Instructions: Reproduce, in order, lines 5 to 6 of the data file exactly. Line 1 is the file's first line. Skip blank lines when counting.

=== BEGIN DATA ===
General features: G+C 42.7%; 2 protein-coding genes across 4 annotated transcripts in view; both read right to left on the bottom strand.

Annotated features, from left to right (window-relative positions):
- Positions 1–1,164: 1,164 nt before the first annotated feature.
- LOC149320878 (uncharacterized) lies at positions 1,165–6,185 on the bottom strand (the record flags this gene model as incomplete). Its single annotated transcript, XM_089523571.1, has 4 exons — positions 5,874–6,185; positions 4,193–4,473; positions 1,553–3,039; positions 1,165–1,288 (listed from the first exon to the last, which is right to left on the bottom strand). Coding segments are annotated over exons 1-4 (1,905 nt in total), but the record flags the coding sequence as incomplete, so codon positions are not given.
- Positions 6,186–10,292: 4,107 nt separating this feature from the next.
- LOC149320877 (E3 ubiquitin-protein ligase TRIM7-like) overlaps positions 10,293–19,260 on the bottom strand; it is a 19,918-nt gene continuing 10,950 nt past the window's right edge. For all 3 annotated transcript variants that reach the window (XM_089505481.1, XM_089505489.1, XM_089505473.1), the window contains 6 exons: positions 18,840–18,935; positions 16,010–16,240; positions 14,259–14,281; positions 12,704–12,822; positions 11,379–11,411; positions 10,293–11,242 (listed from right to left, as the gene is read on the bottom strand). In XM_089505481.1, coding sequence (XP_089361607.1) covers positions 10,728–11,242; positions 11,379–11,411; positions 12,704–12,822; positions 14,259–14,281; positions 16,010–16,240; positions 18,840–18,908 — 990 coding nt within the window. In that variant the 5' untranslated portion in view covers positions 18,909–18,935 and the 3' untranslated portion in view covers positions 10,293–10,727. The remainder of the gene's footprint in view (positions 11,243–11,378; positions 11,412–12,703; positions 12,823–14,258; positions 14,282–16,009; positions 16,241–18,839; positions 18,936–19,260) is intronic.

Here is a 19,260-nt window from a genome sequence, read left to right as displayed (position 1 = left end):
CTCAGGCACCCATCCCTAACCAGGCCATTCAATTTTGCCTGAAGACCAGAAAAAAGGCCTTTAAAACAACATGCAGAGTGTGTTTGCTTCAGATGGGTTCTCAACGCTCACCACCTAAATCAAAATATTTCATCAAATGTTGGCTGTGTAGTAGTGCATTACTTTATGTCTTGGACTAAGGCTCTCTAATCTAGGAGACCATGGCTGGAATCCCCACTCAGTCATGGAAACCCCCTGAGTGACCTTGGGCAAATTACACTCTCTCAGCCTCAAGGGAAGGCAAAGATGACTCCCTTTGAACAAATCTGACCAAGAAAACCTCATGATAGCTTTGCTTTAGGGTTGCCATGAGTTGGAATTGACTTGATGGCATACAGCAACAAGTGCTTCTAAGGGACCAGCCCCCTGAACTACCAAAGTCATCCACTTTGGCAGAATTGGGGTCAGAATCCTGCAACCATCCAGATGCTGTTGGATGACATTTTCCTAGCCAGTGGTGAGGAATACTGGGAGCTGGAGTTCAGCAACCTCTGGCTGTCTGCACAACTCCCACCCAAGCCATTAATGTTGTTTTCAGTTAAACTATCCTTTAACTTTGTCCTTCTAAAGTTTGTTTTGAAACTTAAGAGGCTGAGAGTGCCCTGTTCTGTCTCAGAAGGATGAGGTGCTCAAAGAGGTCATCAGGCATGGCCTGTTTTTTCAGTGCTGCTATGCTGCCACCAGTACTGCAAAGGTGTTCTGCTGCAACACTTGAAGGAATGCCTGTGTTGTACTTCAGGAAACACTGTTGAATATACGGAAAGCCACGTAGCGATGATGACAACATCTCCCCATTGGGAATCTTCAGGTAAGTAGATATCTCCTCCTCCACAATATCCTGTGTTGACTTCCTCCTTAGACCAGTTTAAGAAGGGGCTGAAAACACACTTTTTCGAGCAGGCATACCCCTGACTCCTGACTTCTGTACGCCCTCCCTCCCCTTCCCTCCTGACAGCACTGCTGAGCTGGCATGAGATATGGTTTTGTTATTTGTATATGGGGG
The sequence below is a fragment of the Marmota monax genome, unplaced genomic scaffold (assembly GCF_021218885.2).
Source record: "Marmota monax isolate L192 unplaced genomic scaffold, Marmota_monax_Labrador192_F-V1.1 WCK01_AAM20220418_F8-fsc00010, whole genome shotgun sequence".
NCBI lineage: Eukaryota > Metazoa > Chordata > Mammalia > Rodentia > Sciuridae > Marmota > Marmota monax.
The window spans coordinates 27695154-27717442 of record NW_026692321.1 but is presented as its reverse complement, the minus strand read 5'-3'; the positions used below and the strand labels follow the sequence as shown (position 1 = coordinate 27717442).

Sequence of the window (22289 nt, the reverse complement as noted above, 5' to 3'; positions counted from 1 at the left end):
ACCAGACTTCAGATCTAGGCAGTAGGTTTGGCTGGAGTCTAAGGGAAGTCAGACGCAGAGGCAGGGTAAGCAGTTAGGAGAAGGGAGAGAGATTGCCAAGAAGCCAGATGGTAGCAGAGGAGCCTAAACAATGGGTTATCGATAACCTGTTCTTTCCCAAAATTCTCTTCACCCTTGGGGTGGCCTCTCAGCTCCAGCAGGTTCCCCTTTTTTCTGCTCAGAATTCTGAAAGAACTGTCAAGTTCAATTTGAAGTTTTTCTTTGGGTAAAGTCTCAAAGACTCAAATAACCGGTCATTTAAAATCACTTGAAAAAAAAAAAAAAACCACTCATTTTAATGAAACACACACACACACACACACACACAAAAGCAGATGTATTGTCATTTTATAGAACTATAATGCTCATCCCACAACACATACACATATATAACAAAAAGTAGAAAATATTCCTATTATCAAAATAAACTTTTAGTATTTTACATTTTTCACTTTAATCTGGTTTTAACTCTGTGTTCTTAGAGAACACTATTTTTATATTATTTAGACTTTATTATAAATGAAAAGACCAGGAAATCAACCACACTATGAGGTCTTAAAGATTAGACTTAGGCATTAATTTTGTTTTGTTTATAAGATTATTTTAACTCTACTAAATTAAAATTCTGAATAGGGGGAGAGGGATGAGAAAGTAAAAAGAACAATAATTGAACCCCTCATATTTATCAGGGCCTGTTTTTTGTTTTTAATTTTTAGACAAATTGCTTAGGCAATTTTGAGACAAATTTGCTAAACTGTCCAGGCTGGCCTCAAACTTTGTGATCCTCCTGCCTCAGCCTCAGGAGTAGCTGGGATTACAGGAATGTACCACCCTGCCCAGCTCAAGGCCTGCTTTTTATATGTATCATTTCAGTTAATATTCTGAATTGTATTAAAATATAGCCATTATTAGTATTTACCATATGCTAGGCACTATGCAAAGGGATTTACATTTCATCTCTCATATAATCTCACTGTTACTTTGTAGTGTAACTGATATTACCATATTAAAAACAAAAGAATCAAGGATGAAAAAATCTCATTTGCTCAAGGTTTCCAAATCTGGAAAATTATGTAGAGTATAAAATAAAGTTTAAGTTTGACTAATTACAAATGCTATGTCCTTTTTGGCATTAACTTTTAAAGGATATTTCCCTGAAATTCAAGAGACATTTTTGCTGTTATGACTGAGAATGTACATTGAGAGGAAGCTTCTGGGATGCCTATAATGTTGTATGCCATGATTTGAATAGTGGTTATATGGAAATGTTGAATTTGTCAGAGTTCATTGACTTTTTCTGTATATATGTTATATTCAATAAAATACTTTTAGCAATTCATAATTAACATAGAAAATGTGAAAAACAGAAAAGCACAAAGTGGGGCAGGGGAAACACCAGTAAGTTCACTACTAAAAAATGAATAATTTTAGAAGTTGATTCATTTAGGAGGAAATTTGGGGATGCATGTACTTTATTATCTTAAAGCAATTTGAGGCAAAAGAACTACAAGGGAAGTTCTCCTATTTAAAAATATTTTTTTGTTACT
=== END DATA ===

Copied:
- Positions 6,186–10,292: 4,107 nt separating this feature from the next.
- LOC149320877 (E3 ubiquitin-protein ligase TRIM7-like) overlaps positions 10,293–19,260 on the bottom strand; it is a 19,918-nt gene continuing 10,950 nt past the window's right edge. For all 3 annotated transcript variants that reach the window (XM_089505481.1, XM_089505489.1, XM_089505473.1), the window contains 6 exons: positions 18,840–18,935; positions 16,010–16,240; positions 14,259–14,281; positions 12,704–12,822; positions 11,379–11,411; positions 10,293–11,242 (listed from right to left, as the gene is read on the bottom strand). In XM_089505481.1, coding sequence (XP_089361607.1) covers positions 10,728–11,242; positions 11,379–11,411; positions 12,704–12,822; positions 14,259–14,281; positions 16,010–16,240; positions 18,840–18,908 — 990 coding nt within the window. In that variant the 5' untranslated portion in view covers positions 18,909–18,935 and the 3' untranslated portion in view covers positions 10,293–10,727. The remainder of the gene's footprint in view (positions 11,243–11,378; positions 11,412–12,703; positions 12,823–14,258; positions 14,282–16,009; positions 16,241–18,839; positions 18,936–19,260) is intronic.